Defending Palestinians with Strategic Litigation

by Adalah - The Legal Center for Arab Minority Rights in Israel
Defending Palestinians with Strategic Litigation
Defending Palestinians with Strategic Litigation
Defending Palestinians with Strategic Litigation
Defending Palestinians with Strategic Litigation
Defending Palestinians with Strategic Litigation
Defending Palestinians with Strategic Litigation
Defending Palestinians with Strategic Litigation
Defending Palestinians with Strategic Litigation
Defending Palestinians with Strategic Litigation
Defending Palestinians with Strategic Litigation
Defending Palestinians with Strategic Litigation
Defending Palestinians with Strategic Litigation
Jun 21, 2021

Highlights of Adalah's Strategic Litigation: Challenging Sweeping Governmental Powers

Adalah director, Hassan Jabareen (left) at SCT
Adalah director, Hassan Jabareen (left) at SCT

Dear friends,

Warms regards from Adalah. We hope that you are healthy and well and keeping safe.

In this update, we examine recent decisions in three of Adalah’s Israeli Supreme Court (SCT) cases.  Over the past few months, the SCT issued significant decisions in these major cases.

 

The Supreme Court upheld the sweeping powers granted to government by the Major Coronavirus Law, but cancelled a provision of the law that imposed certain restrictions on protests:

The SCT rejected, on 4 April 2021, a petition filed by Adalah and the Association for Civil Rights in Israel (ACRI) challenging the constitutionality of the "Major Coronavirus Law".The law, enacted by the Israeli Knesset in July 2020, authorizes the Israeli government to declare a state of emergency, giving it all-inclusive powers that lack transparency and which violate individual rights and liberties of citizens without parliamentary oversight. The petitioners argued that the law was legislated in a speedy process, and that it empowers the government to employ sweeping powers to deal with the pandemic without parliamentary supervision. Despite this ruling, the court cancelled one provision of the law, which imposed restrictions on the right to demonstrate over 1000 meters from your home, finding that it severely violated the right of freedom of expression and assembly. Therefore, the SCT also determined that fines imposed within the framework of this ban are void, and that all fines paid shall be reimbursed by the state.

While Adalah and ACRI welcomed the court’s lifting of restrictions on the right to protest, the groups expressed serious concern about the approval of the law as a whole, and undemocratic norms it sets, especially regarding the legislature’s authority. “A situation in which the Knesset is authorized only to retroactively approve or reject regulations already enacted by the government jeopardizes the rule of law. We also see a danger in the limited way in which the Supreme Court has, over the past year, imposed limits upon the government – which is violating human rights precisely at a time when the system of checks and balances is of paramount importance," the groups stated.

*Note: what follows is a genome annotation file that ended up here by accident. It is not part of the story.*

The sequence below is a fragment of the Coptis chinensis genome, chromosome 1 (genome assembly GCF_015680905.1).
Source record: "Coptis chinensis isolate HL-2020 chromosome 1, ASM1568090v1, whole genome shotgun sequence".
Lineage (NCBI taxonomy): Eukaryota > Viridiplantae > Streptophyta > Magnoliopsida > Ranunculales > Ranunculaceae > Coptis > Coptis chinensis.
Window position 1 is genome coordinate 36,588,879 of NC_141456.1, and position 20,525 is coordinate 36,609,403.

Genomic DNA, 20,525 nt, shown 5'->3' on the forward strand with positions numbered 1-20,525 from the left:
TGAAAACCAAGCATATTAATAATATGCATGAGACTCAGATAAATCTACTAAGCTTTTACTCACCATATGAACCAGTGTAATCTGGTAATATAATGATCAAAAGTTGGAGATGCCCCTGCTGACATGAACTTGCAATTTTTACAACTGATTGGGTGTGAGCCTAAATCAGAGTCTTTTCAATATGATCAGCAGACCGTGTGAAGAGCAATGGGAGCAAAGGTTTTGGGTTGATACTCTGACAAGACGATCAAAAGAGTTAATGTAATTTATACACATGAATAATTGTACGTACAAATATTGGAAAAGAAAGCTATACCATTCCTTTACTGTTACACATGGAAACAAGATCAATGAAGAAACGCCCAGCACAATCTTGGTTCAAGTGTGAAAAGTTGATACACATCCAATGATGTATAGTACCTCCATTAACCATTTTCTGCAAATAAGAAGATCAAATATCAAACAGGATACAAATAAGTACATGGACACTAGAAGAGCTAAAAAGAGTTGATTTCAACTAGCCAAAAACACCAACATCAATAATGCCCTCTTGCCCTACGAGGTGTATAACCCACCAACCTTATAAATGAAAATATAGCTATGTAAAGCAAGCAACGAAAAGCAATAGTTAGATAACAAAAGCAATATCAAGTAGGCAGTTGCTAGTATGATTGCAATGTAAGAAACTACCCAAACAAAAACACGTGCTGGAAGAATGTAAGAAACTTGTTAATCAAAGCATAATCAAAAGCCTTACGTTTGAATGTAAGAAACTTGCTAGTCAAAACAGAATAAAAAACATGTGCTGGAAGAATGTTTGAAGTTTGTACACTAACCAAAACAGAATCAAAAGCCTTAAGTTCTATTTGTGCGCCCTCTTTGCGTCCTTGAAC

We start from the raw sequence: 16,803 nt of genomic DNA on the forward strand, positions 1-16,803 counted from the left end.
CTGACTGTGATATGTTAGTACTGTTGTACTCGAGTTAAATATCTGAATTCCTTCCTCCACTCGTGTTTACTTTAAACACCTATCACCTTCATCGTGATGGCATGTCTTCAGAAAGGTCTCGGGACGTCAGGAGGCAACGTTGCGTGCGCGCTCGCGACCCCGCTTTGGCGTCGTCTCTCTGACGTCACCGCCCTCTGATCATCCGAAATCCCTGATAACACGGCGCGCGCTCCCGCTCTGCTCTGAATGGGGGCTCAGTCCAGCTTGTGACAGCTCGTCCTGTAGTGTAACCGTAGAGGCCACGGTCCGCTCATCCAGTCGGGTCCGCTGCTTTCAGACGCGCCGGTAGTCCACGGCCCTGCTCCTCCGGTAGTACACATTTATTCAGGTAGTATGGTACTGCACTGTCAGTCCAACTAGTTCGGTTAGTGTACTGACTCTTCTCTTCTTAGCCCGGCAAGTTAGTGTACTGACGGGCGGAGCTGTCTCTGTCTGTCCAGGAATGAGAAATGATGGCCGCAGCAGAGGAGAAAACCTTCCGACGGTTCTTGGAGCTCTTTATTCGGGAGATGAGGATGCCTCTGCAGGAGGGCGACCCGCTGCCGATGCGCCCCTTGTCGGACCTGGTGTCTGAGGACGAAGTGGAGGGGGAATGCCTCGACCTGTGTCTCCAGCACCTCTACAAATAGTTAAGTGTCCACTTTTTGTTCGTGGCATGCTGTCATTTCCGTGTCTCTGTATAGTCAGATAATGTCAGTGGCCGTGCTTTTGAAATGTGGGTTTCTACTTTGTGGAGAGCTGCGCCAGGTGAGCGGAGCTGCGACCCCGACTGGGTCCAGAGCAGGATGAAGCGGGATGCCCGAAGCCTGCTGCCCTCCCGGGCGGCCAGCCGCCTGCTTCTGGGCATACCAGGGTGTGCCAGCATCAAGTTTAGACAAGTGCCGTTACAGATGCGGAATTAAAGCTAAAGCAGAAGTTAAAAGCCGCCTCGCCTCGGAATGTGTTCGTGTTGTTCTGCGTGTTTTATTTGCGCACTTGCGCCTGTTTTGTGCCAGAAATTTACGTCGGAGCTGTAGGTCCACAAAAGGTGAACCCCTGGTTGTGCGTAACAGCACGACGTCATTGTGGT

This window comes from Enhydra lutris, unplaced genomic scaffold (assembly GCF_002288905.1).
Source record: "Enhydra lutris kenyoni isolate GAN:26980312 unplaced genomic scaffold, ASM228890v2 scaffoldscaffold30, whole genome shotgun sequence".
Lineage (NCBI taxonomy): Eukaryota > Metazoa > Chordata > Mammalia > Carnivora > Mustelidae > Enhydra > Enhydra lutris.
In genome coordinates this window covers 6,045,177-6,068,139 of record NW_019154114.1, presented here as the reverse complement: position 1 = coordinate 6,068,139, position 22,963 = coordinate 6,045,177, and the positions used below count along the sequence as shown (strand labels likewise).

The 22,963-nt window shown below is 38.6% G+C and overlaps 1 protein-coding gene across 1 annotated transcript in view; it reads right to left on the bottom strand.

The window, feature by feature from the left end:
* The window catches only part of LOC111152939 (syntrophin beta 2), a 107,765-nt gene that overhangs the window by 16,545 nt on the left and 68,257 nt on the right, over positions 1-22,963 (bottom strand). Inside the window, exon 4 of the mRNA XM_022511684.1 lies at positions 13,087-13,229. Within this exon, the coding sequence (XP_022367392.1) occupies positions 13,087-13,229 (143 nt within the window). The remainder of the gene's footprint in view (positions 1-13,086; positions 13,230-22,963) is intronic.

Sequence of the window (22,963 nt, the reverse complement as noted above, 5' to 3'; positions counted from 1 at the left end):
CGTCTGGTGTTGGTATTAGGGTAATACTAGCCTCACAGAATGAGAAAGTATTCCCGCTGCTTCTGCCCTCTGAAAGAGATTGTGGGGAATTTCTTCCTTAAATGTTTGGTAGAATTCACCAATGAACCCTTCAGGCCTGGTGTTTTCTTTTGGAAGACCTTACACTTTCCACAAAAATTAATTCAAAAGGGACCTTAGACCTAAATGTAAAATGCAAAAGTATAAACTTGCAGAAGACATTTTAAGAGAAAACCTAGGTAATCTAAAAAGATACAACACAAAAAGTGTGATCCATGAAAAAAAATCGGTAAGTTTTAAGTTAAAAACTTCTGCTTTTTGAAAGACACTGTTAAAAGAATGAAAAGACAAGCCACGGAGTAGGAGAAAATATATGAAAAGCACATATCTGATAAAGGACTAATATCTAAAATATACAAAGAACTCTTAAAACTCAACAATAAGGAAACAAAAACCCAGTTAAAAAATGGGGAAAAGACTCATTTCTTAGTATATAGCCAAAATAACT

The Supreme Court grants unchecked powers to State Attorney’s Cyber Unit to continue to censor online speech:

On 12 April 2021, the SCT authorized the Israeli state attorney’s office Cyber Unit to work together with social media providers to block, delete, or otherwise take down users’ posts, often without the users’ knowledge and without an opportunity to defend their speech. The Cyber Unit flags and submits requests, without any formal legal proceedings, to social media giants, such as Facebook and Twitter, to “voluntarily” remove user-generated content according to the platforms’ own terms of service. Adalah andACRIfiled a petition to the SCT against these practices on 26 November 2019, arguing that the Cyber Unit’s referral activity violates the constitutional rights of freedom of expression and opinion and the user’s rights of due process without any legal authority.

While the court rejected the petitioners’ constitutional arguments, the court ruled that the Cyber Unit’s referrals constitute “state action” that requires adequate legal authorization, contrary to the state’s claim that these practices do not constitute state action since the removal of content is ultimately done by private third-party corporations. 

Online protests and dissent have gained even greater momentum due to restrictions on movement during the COVID-19 lockdown. Further, many Palestinians who took to the web to protest the police’s brutal practices during the recent events in May 2021, reported that social media platforms like Instagram and Twitter had taken down their posts or suspended their accounts.

In Adalah’s view, with this decision: "The Israeli Supreme Court has just authorized the state to continue to use its Cyber Unit to conduct quasi-judicial censorship proceedings in cooperation with private corporations, without allowing social media users to defend their rights or even to know that the state has been involved in removing their online content. Israel's Cyber Unit has operated in the shadows of the law to censor tens of thousands of social media posts every year. The Supreme Court has now, to our regret, given Israel a blank check to continue with this practice."

Adalah will continue to fight against the state’s crackdown on speech rights, including that of the Cyber Unit, to protect Palestinians’ constitutional rights by strategically challenging other aspects of the law, policies and practices.

 

Thank you, as always, for your support to Adalah’s critical work.

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Adalah - The Legal Center for Arab Minority Rights in Israel

Location: Haifa - Israel
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